It has been just over one month since the Mount Polley tailings pond breach, and Imperial Metals vice-president Steve Robertson reports there is much cleanup work underway.
“Winter is just around the corner,” Robertson said Tuesday. “We are trying to get as much work done as we can before the weather turns. We have as many people working in the area as we can at this point.”
Of immediate concern, Robertson said, is completing work to reduce any risks to human health.
One of those risks includes large wood debris in Quesnel Lake, some of which has been barged to West Fraser’s reload area for sorting and trucking.
Robertson said the debris, which is a hazard to boaters in the lake, is continuing to be collected in the water while some areas on land have had to wait as the company awaits permits to work in archaeologically sensitive areas.
“There is still a lot of shore clean up that needs to be done,” he said, noting Mitchell Bay was hit particularly hard by debris.
Building a dyke to secure the remaining tailings within the breached storage facility was another immediate issue, Robertson said. That work is now one week from completion and will allow workers to safely be in the Hazeltine Creek area.
Robertson said water tests continue to be conducted on a regular basis and have never shown a risk to human safety.
“The good thing about Mount Polley is the tailings are not very toxic,” Robertson explained, noting during the 17 years the mine has been operating the metals in the mine tailings have proven within a closed system to not be very susceptible to leaching.
“The (most significant) environmental impact (from the breach) was the scouring event,” he said of the damage caused when the breach burst down the mountain taking the forests surrounding Hazeltine Creek with it.
“I don’t want to minimize it, but the long term effects on the environment will be relatively low,” Robertson said. “It’s not going to be as dire as people have said.”
That being said, the company is providing water filtration systems for residents west of Cariboo Island to upstream of the Quesnel Lake Research Centre due to TSS (total suspended solids) plumes which have been seen in Quesnel Lake in recent weeks.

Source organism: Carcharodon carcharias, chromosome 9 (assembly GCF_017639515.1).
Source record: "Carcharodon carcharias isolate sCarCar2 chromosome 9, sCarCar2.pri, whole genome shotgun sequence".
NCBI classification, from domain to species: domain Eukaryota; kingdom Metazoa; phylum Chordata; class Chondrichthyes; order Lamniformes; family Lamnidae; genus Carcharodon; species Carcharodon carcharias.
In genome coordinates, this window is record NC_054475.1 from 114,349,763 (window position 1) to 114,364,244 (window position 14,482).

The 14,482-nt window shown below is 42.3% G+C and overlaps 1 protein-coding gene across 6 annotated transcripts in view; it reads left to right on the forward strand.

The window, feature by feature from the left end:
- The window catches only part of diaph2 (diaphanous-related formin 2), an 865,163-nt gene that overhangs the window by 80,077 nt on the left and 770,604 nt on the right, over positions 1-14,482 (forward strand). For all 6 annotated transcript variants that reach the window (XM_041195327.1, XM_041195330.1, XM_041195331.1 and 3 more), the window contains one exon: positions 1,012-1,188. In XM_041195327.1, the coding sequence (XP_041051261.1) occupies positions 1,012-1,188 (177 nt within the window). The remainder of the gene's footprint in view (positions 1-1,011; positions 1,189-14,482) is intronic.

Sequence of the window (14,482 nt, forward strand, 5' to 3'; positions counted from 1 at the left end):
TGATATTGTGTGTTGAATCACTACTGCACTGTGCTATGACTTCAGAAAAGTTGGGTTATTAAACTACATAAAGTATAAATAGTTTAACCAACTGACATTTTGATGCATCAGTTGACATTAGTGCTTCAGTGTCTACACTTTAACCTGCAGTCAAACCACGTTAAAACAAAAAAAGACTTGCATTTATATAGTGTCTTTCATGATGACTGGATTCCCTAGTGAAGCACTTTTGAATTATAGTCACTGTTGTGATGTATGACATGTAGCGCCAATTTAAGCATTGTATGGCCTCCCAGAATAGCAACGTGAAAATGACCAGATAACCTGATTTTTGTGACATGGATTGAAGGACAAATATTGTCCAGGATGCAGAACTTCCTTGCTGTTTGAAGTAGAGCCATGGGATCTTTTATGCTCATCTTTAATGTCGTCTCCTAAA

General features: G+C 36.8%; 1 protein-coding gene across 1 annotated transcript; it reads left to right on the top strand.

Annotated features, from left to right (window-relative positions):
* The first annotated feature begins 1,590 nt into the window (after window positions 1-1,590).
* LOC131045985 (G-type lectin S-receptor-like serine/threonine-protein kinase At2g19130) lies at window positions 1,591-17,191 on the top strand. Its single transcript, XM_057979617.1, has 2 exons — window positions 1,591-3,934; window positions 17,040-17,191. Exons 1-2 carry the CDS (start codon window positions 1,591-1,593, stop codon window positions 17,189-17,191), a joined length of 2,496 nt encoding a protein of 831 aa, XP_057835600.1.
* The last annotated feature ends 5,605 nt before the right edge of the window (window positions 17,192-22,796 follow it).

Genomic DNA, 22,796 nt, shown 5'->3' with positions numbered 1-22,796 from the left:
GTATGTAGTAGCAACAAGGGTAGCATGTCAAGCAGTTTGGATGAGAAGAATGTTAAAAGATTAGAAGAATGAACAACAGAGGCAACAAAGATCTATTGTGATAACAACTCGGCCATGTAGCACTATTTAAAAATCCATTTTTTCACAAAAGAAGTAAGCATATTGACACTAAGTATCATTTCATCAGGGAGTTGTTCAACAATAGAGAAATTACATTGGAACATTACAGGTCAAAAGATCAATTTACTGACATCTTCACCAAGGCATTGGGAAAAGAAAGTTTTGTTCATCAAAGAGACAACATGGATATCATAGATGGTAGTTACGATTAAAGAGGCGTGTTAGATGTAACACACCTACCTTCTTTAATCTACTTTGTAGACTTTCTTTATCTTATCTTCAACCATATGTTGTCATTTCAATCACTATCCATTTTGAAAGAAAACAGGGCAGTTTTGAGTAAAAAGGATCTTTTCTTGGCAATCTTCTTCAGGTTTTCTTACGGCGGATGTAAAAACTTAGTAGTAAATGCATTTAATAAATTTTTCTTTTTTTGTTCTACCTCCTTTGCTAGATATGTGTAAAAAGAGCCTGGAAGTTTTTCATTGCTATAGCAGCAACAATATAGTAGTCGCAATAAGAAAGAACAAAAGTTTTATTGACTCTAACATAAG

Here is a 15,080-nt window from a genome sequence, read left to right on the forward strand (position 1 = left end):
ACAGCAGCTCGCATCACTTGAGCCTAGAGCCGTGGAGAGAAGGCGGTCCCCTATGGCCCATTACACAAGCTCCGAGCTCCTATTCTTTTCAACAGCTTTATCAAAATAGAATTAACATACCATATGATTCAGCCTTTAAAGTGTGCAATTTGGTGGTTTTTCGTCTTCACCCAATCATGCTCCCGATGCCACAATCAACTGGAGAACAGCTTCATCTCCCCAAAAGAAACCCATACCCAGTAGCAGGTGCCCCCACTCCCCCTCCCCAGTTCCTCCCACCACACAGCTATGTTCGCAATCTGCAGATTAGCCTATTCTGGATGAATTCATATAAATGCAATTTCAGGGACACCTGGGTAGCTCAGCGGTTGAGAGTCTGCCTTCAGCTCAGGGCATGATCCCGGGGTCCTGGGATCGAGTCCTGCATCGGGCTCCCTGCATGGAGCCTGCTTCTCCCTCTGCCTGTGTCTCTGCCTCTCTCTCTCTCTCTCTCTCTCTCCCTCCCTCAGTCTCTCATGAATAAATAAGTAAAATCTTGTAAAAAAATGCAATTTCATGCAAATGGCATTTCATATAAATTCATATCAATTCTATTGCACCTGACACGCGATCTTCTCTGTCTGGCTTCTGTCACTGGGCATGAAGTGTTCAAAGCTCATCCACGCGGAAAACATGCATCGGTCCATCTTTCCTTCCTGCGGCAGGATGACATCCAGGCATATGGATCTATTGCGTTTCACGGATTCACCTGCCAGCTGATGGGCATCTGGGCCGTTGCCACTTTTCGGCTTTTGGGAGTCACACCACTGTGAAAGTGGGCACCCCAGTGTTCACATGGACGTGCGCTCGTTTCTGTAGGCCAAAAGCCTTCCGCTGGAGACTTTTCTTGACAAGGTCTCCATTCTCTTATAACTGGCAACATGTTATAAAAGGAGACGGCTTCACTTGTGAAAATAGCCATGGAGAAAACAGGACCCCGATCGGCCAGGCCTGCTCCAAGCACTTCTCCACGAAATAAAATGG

Robertson said the plume is at depth in Quesnel Lake since the breach and is being brought to the surface in plumes as the lake turns over and flushes it out.
Additionally, workers have been trying to drain Polley Lake to reduce the risk of it breaching its blocked outlet since taking on an additional six million cubic metres of water during the breach.
Robertson said the company has also stepped up its research by bringing in two vessels and research teams which will map the bottom of the lake, take samples at various depths and compile the information and complete modelling to predict future outcomes. The west arm of Quesnel Lake is the focus of all the work, he noted.
Imperial Metals is hosting another of its regular town hall meetings in Likely this week to discuss the ongoing work mentioned above.
The meeting is expected to get underway at 7 p.m. Wednesday and will be in the format of an open house with government agencies also in attendance.
Robertson said they are releasing details of their plans surrounding the cleanup as they can, however, Imperial Metals is expected to submit a detailed plan to government by Sept. 15.
Roberson wouldn’t comment on the likelihood of whether the mine could reopen, however, he said he is not ignoring the calls from the union and others to reopen the mine.
“Until we have the investigation complete … it’s very difficult to talk about a plan (to reopen) … we have to take it one step at a time — this is a long path ahead of us.”